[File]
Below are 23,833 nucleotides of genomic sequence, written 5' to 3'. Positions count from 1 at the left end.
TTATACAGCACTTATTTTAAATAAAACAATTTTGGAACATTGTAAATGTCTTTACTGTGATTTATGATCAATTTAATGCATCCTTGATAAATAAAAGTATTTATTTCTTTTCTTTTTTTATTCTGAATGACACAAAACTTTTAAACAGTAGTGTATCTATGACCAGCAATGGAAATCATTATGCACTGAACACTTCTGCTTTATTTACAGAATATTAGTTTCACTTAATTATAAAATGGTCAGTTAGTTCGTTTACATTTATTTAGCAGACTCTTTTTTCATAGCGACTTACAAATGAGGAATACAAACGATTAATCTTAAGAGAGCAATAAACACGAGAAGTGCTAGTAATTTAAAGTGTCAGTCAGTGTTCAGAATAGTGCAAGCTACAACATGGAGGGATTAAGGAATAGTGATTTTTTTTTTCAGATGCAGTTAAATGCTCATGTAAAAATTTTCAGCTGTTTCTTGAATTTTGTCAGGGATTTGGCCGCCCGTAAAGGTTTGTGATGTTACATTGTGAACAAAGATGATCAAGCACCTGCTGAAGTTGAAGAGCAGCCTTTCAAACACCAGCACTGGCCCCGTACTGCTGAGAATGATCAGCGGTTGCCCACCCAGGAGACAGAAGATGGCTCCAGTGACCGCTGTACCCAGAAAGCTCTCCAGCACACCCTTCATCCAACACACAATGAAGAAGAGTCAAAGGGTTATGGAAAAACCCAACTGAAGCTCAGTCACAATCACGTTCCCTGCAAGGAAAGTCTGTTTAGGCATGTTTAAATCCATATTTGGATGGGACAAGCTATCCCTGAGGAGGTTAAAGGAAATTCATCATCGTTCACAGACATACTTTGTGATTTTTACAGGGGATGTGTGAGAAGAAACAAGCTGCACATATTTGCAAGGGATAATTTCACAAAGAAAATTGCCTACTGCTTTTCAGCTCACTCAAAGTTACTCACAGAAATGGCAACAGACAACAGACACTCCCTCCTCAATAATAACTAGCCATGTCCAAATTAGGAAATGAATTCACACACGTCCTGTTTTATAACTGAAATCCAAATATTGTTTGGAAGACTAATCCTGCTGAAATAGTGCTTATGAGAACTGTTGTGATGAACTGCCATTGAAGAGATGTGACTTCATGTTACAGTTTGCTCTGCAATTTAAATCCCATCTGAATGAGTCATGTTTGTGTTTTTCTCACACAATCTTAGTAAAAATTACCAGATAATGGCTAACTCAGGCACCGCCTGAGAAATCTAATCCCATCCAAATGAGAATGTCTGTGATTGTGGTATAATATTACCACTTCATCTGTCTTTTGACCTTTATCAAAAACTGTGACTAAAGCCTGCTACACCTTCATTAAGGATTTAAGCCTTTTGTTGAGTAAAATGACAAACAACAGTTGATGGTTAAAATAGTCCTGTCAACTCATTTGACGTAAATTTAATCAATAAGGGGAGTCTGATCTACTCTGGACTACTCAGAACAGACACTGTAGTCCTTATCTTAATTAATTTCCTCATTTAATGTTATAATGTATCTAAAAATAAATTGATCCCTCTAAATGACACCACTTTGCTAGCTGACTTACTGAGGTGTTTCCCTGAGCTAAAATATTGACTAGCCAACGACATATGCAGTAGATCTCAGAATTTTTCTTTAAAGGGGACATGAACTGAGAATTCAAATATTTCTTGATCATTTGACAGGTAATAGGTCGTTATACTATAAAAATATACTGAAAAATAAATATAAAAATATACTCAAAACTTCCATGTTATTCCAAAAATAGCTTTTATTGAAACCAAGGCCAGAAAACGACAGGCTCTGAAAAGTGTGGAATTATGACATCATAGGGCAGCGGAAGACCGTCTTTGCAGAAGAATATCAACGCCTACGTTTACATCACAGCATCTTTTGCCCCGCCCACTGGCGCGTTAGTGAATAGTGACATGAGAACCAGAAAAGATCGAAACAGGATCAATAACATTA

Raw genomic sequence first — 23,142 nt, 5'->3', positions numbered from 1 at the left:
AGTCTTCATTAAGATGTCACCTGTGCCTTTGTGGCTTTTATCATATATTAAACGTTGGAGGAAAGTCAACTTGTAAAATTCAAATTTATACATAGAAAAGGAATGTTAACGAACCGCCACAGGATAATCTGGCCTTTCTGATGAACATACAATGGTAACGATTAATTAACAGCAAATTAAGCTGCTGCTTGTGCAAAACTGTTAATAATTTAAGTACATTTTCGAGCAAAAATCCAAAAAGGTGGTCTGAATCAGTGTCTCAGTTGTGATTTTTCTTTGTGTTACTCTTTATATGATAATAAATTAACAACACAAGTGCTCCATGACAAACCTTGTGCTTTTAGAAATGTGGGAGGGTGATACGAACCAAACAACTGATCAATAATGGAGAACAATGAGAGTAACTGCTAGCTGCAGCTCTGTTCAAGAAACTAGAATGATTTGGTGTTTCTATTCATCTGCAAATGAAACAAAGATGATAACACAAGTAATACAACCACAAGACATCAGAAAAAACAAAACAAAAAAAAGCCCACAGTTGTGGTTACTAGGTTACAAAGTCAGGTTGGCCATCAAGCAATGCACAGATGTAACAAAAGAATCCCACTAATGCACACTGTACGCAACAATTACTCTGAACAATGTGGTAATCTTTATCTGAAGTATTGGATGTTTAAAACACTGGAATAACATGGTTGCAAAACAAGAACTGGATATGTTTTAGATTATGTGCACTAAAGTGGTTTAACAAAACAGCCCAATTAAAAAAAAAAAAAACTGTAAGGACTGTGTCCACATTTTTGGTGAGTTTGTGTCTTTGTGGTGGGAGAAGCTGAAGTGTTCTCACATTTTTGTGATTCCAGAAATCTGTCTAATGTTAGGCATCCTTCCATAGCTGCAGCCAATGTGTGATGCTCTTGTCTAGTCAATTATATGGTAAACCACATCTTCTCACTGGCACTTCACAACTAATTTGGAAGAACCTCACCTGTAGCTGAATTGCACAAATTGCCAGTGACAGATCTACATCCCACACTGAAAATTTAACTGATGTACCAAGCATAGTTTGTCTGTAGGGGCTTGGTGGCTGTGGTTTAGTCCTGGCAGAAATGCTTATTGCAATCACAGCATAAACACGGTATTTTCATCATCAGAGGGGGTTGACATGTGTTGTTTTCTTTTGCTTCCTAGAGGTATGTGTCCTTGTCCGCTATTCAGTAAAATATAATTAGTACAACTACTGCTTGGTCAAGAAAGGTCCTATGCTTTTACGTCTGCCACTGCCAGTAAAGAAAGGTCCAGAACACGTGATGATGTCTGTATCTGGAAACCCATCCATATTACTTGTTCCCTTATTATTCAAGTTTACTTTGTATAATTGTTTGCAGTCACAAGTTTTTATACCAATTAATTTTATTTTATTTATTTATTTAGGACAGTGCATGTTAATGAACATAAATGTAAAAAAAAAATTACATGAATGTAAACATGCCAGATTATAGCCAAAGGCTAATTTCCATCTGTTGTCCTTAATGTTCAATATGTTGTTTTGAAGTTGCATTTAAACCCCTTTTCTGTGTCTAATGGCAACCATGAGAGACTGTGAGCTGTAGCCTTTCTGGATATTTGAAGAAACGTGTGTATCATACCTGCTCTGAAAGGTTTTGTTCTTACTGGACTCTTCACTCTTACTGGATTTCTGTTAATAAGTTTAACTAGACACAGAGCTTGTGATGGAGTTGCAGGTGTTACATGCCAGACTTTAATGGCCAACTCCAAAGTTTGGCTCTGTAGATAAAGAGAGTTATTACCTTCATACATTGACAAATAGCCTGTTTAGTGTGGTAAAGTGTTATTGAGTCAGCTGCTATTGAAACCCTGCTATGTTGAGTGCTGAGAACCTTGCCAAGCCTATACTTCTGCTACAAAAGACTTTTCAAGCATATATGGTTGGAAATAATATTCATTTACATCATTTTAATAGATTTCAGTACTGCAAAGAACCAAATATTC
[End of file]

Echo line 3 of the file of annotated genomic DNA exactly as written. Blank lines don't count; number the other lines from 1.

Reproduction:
Raw genomic sequence first — 23,142 nt, 5'->3', positions numbered from 1 at the left: